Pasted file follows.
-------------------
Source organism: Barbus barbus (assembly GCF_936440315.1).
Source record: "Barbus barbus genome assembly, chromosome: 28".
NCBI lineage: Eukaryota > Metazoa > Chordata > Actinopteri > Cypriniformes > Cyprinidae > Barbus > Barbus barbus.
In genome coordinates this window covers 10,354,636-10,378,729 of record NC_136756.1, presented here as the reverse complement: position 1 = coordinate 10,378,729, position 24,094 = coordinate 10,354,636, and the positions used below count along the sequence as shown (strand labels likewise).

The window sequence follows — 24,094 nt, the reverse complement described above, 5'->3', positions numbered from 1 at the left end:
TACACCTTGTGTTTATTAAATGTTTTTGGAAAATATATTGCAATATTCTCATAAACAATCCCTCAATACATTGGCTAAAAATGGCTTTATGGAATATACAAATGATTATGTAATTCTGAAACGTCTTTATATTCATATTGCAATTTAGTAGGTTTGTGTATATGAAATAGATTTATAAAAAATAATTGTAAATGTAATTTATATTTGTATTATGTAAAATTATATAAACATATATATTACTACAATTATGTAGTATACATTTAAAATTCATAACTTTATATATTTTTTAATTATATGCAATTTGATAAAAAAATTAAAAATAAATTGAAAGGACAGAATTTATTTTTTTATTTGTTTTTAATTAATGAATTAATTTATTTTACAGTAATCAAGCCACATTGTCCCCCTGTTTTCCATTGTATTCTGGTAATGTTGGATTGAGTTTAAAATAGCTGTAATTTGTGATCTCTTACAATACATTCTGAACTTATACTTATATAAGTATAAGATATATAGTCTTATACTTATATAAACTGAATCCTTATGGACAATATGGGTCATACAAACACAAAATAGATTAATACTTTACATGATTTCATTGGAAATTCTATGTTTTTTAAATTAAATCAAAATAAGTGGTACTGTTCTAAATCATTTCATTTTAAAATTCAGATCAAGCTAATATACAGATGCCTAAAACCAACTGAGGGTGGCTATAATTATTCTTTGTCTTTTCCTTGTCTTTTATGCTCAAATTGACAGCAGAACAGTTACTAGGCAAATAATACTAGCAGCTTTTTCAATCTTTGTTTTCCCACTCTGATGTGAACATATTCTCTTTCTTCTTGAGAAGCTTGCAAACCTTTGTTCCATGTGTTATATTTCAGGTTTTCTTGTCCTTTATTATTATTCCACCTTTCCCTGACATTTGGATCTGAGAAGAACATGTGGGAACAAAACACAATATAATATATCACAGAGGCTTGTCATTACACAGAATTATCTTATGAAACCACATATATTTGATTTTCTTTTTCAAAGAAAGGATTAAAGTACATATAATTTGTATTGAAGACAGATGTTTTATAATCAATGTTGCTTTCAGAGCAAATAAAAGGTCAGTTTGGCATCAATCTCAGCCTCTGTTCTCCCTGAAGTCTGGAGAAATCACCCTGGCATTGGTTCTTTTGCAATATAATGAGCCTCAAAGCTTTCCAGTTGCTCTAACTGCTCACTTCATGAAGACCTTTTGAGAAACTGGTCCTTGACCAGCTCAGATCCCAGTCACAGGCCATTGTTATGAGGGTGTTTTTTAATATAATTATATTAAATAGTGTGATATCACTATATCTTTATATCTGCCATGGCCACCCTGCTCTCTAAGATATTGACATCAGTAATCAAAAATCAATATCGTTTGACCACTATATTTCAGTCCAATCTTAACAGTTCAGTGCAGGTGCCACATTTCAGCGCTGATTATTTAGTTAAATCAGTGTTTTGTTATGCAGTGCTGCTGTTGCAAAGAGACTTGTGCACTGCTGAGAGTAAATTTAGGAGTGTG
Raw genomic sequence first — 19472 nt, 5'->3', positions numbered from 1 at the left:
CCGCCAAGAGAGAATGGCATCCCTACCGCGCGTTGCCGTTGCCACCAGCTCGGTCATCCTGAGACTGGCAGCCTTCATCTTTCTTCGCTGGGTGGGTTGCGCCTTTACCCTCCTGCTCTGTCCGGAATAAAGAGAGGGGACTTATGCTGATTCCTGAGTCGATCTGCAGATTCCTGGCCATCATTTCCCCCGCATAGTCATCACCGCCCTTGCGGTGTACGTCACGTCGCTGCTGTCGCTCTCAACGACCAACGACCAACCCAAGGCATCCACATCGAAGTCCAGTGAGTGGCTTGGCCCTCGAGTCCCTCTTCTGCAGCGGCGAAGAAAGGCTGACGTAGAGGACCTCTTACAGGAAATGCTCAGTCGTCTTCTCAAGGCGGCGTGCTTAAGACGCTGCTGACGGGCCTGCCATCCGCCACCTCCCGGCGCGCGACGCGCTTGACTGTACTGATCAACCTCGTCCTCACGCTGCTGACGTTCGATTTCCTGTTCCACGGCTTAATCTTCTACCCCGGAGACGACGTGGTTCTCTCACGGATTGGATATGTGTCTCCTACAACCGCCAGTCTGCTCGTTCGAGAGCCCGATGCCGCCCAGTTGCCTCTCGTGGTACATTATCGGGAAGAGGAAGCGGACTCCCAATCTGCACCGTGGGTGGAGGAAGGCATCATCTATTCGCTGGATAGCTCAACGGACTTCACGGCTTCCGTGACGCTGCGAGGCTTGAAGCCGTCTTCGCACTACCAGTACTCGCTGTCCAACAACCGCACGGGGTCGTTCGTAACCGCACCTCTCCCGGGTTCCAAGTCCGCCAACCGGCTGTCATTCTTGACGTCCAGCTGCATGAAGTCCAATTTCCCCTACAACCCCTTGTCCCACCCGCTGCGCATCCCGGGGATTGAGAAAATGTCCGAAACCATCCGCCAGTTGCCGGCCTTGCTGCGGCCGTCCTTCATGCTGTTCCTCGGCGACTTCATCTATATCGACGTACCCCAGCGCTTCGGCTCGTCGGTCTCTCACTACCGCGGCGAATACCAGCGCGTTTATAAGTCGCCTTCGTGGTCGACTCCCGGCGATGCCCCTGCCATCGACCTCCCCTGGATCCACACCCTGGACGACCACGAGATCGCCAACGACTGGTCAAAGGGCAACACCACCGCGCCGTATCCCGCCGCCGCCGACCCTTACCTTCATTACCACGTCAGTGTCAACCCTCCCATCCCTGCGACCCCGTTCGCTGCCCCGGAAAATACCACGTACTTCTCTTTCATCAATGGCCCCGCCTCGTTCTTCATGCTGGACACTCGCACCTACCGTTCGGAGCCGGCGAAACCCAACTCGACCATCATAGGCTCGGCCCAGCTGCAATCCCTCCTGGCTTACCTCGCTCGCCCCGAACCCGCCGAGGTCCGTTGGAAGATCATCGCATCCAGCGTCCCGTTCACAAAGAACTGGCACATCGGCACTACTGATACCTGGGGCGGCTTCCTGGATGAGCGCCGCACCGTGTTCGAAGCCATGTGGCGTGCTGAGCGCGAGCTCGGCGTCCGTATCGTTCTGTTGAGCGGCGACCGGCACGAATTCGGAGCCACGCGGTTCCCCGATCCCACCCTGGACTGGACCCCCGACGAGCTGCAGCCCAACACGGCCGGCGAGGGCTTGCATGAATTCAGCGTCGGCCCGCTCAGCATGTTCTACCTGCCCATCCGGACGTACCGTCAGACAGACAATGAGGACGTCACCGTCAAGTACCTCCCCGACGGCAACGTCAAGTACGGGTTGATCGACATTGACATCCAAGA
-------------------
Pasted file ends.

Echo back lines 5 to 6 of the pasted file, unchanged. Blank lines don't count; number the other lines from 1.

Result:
The window sequence follows — 24,094 nt, the reverse complement described above, 5'->3', positions numbered from 1 at the left end:
TACACCTTGTGTTTATTAAATGTTTTTGGAAAATATATTGCAATATTCTCATAAACAATCCCTCAATACATTGGCTAAAAATGGCTTTATGGAATATACAAATGATTATGTAATTCTGAAACGTCTTTATATTCATATTGCAATTTAGTAGGTTTGTGTATATGAAATAGATTTATAAAAAATAATTGTAAATGTAATTTATATTTGTATTATGTAAAATTATATAAACATATATATTACTACAATTATGTAGTATACATTTAAAATTCATAACTTTATATATTTTTTAATTATATGCAATTTGATAAAAAAATTAAAAATAAATTGAAAGGACAGAATTTATTTTTTTATTTGTTTTTAATTAATGAATTAATTTATTTTACAGTAATCAAGCCACATTGTCCCCCTGTTTTCCATTGTATTCTGGTAATGTTGGATTGAGTTTAAAATAGCTGTAATTTGTGATCTCTTACAATACATTCTGAACTTATACTTATATAAGTATAAGATATATAGTCTTATACTTATATAAACTGAATCCTTATGGACAATATGGGTCATACAAACACAAAATAGATTAATACTTTACATGATTTCATTGGAAATTCTATGTTTTTTAAATTAAATCAAAATAAGTGGTACTGTTCTAAATCATTTCATTTTAAAATTCAGATCAAGCTAATATACAGATGCCTAAAACCAACTGAGGGTGGCTATAATTATTCTTTGTCTTTTCCTTGTCTTTTATGCTCAAATTGACAGCAGAACAGTTACTAGGCAAATAATACTAGCAGCTTTTTCAATCTTTGTTTTCCCACTCTGATGTGAACATATTCTCTTTCTTCTTGAGAAGCTTGCAAACCTTTGTTCCATGTGTTATATTTCAGGTTTTCTTGTCCTTTATTATTATTCCACCTTTCCCTGACATTTGGATCTGAGAAGAACATGTGGGAACAAAACACAATATAATATATCACAGAGGCTTGTCATTACACAGAATTATCTTATGAAACCACATATATTTGATTTTCTTTTTCAAAGAAAGGATTAAAGTACATATAATTTGTATTGAAGACAGATGTTTTATAATCAATGTTGCTTTCAGAGCAAATAAAAGGTCAGTTTGGCATCAATCTCAGCCTCTGTTCTCCCTGAAGTCTGGAGAAATCACCCTGGCATTGGTTCTTTTGCAATATAATGAGCCTCAAAGCTTTCCAGTTGCTCTAACTGCTCACTTCATGAAGACCTTTTGAGAAACTGGTCCTTGACCAGCTCAGATCCCAGTCACAGGCCATTGTTATGAGGGTGTTTTTTAATATAATTATATTAAATAGTGTGATATCACTATATCTTTATATCTGCCATGGCCACCCTGCTCTCTAAGATATTGACATCAGTAATCAAAAATCAATATCGTTTGACCACTATATTTCAGTCCAATCTTAACAGTTCAGTGCAGGTGCCACATTTCAGCGCTGATTATTTAGTTAAATCAGTGTTTTGTTATGCAGTGCTGCTGTTGCAAAGAGACTTGTGCACTGCTGAGAGTAAATTTAGGAGTGTG